By Rabbi Moshe Meir Weiss
Avraham, Yitzchak and Yaakov are the three pioneers of Judaism. Each one introduced a vital component of Yiddishkeit. Avraham Avinu initiated chesed, kindness, Yitzchak Avinu demonstrated avodah, Divine service such as prayer, and Yaakov Avinu introduced us diligent Torah study. It is important to note that Hashem chose to start the Jewish people with the cornerstone of chesed with Avraham Avinu. He could have started our ancestry with Torah or avodah but He wanted us to realize that the very first building block of a ben Torah is the foundation of kindness. This is consistent with the Torah adage, “Derech eretz kodmah laTorah,” that proper behavior must precede Torah in order for the Torah to thrive and succeed.
What exactly is a chesed-personality? Let me give you an example. Recently, I was asked to address ninth and tenth grade boys. The lecture was held in the tenth grade room and the ninth graders were told to bring in chairs for themselves. As each one brought his own chair to take a seat, I told them that the great mussar personality, Rav Yisroel Salanter, Zt”l, Zy”a, would tell two people who were carrying chairs for themselves to a specific destination ,that they should instead carry the chair for one another. In reality, they are doing the same thing but instead of doing it for themselves and it being a selfish act, now they are doing a kindness for each other.
Developing a quest to do for another is the hallmark of a chesed personality. Some people can walk down the block and identify right away which car is a Lexus, which is a Cadillac, a Buick and which is a Chevrolet. Other people can differentiate between a daffodil, a tulip, a daisy and a lilac, a rose and a zinnia. Others will tell you that this bird is a sparrow or a robin, that one is a blue jay, another is a parrot and the big one is an eagle. Each of these specialists has a trained eye for their own particular interest. We, as fortunate children of Avraham Avinu, need to sensitize our eyes to spot chesed opportunities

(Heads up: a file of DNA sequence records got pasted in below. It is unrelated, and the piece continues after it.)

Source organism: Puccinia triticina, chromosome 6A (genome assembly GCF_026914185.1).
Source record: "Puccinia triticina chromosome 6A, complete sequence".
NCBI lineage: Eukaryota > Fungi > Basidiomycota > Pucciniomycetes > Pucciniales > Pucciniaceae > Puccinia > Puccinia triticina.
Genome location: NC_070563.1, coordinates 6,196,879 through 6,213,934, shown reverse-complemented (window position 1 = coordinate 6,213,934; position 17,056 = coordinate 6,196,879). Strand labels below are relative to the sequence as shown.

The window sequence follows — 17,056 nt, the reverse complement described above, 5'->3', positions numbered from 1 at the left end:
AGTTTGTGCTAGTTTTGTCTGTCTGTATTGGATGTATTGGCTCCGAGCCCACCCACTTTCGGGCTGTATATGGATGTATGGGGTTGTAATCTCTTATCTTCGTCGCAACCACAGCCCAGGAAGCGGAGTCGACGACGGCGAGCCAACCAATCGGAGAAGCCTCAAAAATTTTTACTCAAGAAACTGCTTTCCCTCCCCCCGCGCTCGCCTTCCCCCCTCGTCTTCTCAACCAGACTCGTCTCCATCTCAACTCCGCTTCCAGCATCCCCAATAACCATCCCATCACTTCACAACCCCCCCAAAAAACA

Parents who are raising children have to be mindful of molding their children into chesed-personalities. We can teach them to notice a friend who doesn’t have a snack at recess, and how they could discretely share their own. We can advise them to detect a boy or girl who doesn’t have a good pen or pencil in class, and offer them an extra. All of us should try to perceive a gloomy person who we can cheer up or a lonely person who we can befriend. The chesed personality does not have to be told that his colleague is out of work. He’ll notice the telltale signs of his hanging around and he’ll be quick to offer some networking advice. A chesed personality, when he or she parks the car, makes sure to do it in a way that they leave enough room for someone else to park as well.
Rav Avigdor Miller, Zt”l, Zy”a, would say that if you’re married, you never lack from opportunities to do chesed. Indeed one who is married should ask him or herself a blunt question: Am I a kind spouse? What are some manifestations of a kind spouse? Do you get up quietly in the morning so as not to awaken your partner? Do you look to pick up your spouse’s favorite snack? Are you happy if your mate is having a good time – even it you’re not? These are again some features of the chesed personality.
Kindness is a work in progress. We can always build on our arsenal of opportunities. At our shul, we can put away seforim and bend down to pick up litter from the floor. We can close the lights when we leave, brings boxes of tissues, tape up a ripped siddur. These are all methods to do kindness for the rabim, the community. We must also remember the Torah admonition, Mi’bsorcha al tisaleim – From your own flesh do not conceal yourself,” which means one must practice chesed with one’s relatives. If we have a relative who is ill or not married, they demand our special attention. The fact that these offerings are often times not rewarding makes it an even greater chesed opportunity.
May it be the will of Hashem that we develop ever growing chesed opportunities and in that merit may Hashem shower us with all of His many varieties of Divine kindness.
Sheldon Zeitlin takes dictation of, and edits, Rabbi Weiss’ articles.
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